Tag: Sidney Crosby

Pittsburgh Penguins v New York Rangers

Welcome to the trade rumor mill, Evgeni Malkin and Rick Nash


Sportsnet’s Elliotte Friedman has heard from “people around the league” that Evgeni Malkin is unhappy in Pittsburgh and may welcome a change of scenery.

TSN/NBC insider Bob McKenzie believes the Rangers will at least discuss trading Rick Nash.

So, that’s pretty interesting, no?

Obviously, there are significant differences in each team’s situation, but the common denominator is financial pressure:

The Penguins have two of the highest cap hits in the league in Malkin and Sidney Crosby, plus they’ve got Kris Letang on a healthy contract as well. Another thing the Penguins have is a need to get better, and it’s tougher to do that without room under the cap.

The Rangers have a couple of big contracts of their own in Nash and Henrik Lundqvist. They also need to re-sign restricted free agent Derek Stepan this summer, then RFA Chris Kreider next summer.

Throw in the possibility that the salary cap remains at essentially the same level and the financial pressure only increases.

Anyway, enjoy those trade rumors!

Related: Friedman says Penguins need to ‘think about’ trading Malkin

PHT’s Stanley Cup Final picks, once again featuring The Coin


If you’re still not familiar with The Coin thing — a 1972 Eisenhower Dollar that we used in the opening three rounds — click here to get up to speed (and bask in all its coinly glow.)

The Coin continued its dominance in the conference finals, accurately predicting that the Bolts and ‘Hawks would advance to the Stanley Cup Final. The Coin improved to 10-4 overall this postseason. Other staff members (of the animate variety) to pick Tampa Bay-Chicago were Brough, Dadoun, Tucker and O’Brien. That leaves our records at:

Jason Brough: 9-5
Mike Halford: 8-6
Ryan Dadoun: 10-4
James O’Brien: 10-4
Cam Tucker: 11-3
Dhiren Mahiban: 9-5

Onto the Final…

Brough: Bolts in 7 (Preseason pick: Tampa Bay)

Easy pick for me. I chose the Lightning in October, and I don’t see any reason to abandon them now. Okay, maybe I see one reason: the Blackhawks. That’s a pretty good team they’ve got in Chicago. And I guess I haven’t been entirely impressed with the Lightning, who’ve been blown out four times at home in these playoffs and were, frankly, lucky to escape the first round. So that’s two reasons. But I’m a stubborn man and I truly do believe the Lightning have all the necessary pieces to upset the favored ‘Hawks.

Halford: Bolts in 7 (Preseason pick: Pittsburgh)

While I love a good narrative, I’m not fully buying into the “inexperienced Bolts will eventually succumb to the veteran Blackhawks” thing. Why? Well, a big part of the reason Tampa Bay’s here is because its young guys have defied expectations, and achieved success quicker than expected — including the coach (five years ago, Jon Cooper was in the USHL finals.) Tampa’s passed every test this postseason, including a historic win at MSG in Game 7 of the Eastern Conference final. The Bolt are skilled, they’re fast, they’re deep and, as the first three rounds have shown, they’re ready.

O’Brien: ‘Hawks in 6 (Preseason pick: Chicago)

Remember when the Islanders beat the Gretzky Oilers back in the 80’s, and “The Great One” remarked about the beat-up dynasty members icing themselves in the locker room rather than spraying each other with champagne after besting them for the Cup? This will be a modern version of that series: the Blackhawks will teach the Lightning how to win. Also: when in doubt, choose the West over the East.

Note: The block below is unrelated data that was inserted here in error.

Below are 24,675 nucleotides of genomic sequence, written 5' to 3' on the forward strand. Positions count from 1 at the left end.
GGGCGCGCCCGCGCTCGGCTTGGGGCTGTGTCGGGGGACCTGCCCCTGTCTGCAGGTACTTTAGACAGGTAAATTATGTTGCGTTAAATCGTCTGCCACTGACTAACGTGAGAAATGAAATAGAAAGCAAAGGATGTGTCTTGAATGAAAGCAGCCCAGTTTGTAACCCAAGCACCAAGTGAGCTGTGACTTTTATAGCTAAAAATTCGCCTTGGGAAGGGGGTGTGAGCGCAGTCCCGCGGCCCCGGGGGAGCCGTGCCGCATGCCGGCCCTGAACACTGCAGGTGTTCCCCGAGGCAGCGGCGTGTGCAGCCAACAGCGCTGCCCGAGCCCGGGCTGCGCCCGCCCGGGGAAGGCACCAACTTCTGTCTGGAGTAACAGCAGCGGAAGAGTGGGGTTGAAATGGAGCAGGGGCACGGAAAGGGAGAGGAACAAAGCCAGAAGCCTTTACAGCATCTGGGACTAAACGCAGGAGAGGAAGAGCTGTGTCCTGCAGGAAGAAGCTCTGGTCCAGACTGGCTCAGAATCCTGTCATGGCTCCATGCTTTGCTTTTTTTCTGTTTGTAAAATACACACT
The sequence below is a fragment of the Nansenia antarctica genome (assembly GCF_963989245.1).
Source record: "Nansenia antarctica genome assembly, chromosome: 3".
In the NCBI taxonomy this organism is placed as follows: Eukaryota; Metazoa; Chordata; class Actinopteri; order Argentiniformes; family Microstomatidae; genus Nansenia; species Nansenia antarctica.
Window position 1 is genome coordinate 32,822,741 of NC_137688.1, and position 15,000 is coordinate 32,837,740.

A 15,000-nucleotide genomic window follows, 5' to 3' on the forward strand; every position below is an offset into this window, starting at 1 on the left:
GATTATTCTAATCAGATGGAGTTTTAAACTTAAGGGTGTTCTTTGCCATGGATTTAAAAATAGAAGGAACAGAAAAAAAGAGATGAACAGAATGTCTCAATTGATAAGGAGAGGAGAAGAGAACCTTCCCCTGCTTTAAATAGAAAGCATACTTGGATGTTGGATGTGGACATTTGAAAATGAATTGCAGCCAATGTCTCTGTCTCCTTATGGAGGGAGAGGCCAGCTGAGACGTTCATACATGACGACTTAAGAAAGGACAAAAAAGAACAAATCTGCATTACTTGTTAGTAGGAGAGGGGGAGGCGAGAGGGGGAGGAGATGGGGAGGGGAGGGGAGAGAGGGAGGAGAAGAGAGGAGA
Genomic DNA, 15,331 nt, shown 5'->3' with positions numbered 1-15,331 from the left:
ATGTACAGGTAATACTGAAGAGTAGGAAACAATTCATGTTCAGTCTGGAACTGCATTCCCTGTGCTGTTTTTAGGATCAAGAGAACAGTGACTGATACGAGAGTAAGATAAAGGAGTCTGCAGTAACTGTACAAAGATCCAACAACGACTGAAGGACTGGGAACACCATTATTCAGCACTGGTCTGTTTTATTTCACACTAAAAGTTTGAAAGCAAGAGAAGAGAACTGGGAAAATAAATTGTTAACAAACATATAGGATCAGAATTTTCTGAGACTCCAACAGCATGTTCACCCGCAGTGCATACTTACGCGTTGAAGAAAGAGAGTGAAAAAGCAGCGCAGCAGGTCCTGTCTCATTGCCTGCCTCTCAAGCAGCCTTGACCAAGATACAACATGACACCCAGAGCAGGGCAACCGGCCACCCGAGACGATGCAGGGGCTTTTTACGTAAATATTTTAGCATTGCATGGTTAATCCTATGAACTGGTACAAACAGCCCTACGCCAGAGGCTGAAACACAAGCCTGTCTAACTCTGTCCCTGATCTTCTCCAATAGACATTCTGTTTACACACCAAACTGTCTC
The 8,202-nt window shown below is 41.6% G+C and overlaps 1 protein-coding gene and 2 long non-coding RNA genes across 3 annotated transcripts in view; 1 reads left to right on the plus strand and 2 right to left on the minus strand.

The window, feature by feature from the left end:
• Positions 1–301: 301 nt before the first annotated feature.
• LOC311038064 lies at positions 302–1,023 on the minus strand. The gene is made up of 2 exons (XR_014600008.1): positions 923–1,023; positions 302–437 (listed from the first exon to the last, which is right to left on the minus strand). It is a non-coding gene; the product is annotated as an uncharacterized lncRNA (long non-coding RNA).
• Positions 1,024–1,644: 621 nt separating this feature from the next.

Dadoun: ‘Hawks in 7 (Preseason pick: St. Louis)

Chicago doesn’t have the best goaltender in the NHL, but neither does Tampa Bay and at least Corey Crawford is more thoroughly battle tested. The Blackhawks’ bottom-two defensemen are questionable, but with Duncan Keith and Brent Seabrook leading the charge, they don’t necessary need to be deep to outplay the Lightning. Tampa Bay has plenty of offensive weapons, but Chicago has more proven big-game forwards.

Tucker: ‘Hawks in 6 (Preseason pick: Chicago)

The Tampa Bay Lightning have proven to be an exciting group with a promising future. But they’re facing a Blackhawks team that’s loaded with Stanley Cup champions, led by Jonathan Toews, who had his best moments in these playoffs when it mattered most in the Western Conference Final. Both Ben Bishop and Corey Crawford have gone through ups and downs in these playoffs, but Crawford has settled into a groove after the opening round, while Bishop’s struggles are more recent, and against a goal-strapped New York team. And the Blackhawks have a decidedly more dangerous lineup than the one Bishop faced against the Rangers.

Mahiban: ‘Hawks in 7 (Preseason pick: Chicago)

Chicago’s experience will prevail over the youth and inexperience of Tampa. The Blackhawks’ core pieces know what it takes to win at this time of year. The Bolts, meanwhile, are reminiscent of the 2008 Penguins when a young Sidney Crosby, Evgeni Malkin and Kris Letang led Pittsburgh to the Stanley Cup final only to lose to Detroit. The experience served the Pens’ young core well as they made it back to the big dance a year later, topping the Wings.

Coin: ‘Hawks

/drops mic

Bylsma praises ‘elite’ Eichel, cites experience of coaching star players


Sidney Crosby is a star. So is Evgeni Malkin.

Jack Eichel might become one too and, if he does, there’s a chance it’ll be under the tutelage of new Sabres bench boss Dan Bylsma — the same guy Crosby and Malkin called coach for six years.

“You understand immediately the spotlight that is on those types of players, the star quality players,” Bylsma said on Thursday of his experience coaching elite talent. “I think you understand the pressure they’ll be going through, the analysis and the little eyes on them from just about everybody.

“I probably learned as much from working with those players — Sidney and Evgeni — as they learned from me. I think it’s going to be applicable to the likes of Sam Reinhart and Jack Eichel, who are going to be viewed in that same light, that same scope that star players are put into.”